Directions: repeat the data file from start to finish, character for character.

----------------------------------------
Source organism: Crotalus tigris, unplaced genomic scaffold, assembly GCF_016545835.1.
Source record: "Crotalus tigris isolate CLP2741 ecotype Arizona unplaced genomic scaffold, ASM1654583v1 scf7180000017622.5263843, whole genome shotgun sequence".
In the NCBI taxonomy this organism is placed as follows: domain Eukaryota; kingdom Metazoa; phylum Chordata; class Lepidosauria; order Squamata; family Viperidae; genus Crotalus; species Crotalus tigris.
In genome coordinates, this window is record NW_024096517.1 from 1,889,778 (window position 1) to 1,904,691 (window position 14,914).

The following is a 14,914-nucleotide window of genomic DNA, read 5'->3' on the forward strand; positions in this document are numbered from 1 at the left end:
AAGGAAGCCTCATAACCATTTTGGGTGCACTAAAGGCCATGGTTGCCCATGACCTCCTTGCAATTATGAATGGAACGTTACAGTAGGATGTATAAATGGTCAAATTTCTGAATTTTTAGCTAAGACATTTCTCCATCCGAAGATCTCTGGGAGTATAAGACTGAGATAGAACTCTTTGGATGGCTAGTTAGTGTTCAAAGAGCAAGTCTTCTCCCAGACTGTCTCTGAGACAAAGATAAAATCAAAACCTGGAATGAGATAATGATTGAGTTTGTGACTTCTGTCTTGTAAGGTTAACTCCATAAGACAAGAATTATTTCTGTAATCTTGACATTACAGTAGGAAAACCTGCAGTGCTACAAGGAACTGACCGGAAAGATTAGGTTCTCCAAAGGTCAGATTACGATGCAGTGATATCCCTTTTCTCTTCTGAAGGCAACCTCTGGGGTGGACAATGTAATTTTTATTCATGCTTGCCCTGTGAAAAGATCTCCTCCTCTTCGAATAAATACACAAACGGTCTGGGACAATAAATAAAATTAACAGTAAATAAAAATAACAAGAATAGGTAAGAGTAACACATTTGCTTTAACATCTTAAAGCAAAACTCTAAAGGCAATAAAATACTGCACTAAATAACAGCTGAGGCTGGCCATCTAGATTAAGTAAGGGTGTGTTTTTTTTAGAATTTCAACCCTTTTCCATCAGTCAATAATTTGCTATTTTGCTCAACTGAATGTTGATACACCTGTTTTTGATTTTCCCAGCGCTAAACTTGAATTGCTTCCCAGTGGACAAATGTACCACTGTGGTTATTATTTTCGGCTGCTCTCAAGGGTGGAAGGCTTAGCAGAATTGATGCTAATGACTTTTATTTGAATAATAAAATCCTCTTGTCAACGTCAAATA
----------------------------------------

Source organism: Crotalus tigris, unplaced genomic scaffold, assembly GCF_016545835.1.
Source record: "Crotalus tigris isolate CLP2741 ecotype Arizona unplaced genomic scaffold, ASM1654583v1 scf7180000017622.5263843, whole genome shotgun sequence".
In the NCBI taxonomy this organism is placed as follows: domain Eukaryota; kingdom Metazoa; phylum Chordata; class Lepidosauria; order Squamata; family Viperidae; genus Crotalus; species Crotalus tigris.
In genome coordinates, this window is record NW_024096517.1 from 1,889,778 (window position 1) to 1,904,691 (window position 14,914).

The following is a 14,914-nucleotide window of genomic DNA, read 5'->3' on the forward strand; positions in this document are numbered from 1 at the left end:
AAGGAAGCCTCATAACCATTTTGGGTGCACTAAAGGCCATGGTTGCCCATGACCTCCTTGCAATTATGAATGGAACGTTACAGTAGGATGTATAAATGGTCAAATTTCTGAATTTTTAGCTAAGACATTTCTCCATCCGAAGATCTCTGGGAGTATAAGACTGAGATAGAACTCTTTGGATGGCTAGTTAGTGTTCAAAGAGCAAGTCTTCTCCCAGACTGTCTCTGAGACAAAGATAAAATCAAAACCTGGAATGAGATAATGATTGAGTTTGTGACTTCTGTCTTGTAAGGTTAACTCCATAAGACAAGAATTATTTCTGTAATCTTGACATTACAGTAGGAAAACCTGCAGTGCTACAAGGAACTGACCGGAAAGATTAGGTTCTCCAAAGGTCAGATTACGATGCAGTGATATCCCTTTTCTCTTCTGAAGGCAACCTCTGGGGTGGACAATGTAATTTTTATTCATGCTTGCCCTGTGAAAAGATCTCCTCCTCTTCGAATAAATACACAAACGGTCTGGGACAATAAATAAAATTAACAGTAAATAAAAATAACAAGAATAGGTAAGAGTAACACATTTGCTTTAACATCTTAAAGCAAAACTCTAAAGGCAATAAAATACTGCACTAAATAACAGCTGAGGCTGGCCATCTAGATTAAGTAAGGGTGTGTTTTTTTTAGAATTTCAACCCTTTTCCATCAGTCAATAATTTGCTATTTTGCTCAACTGAATGTTGATACACCTGTTTTTGATTTTCCCAGCGCTAAACTTGAATTGCTTCCCAGTGGACAAATGTACCACTGTGGTTATTATTTTCGGCTGCTCTCAAGGGTGGAAGGCTTAGCAGAATTGATGCTAATGACTTTTATTTGAATAATAAAATCCTCTTGTCAACGTCAAATA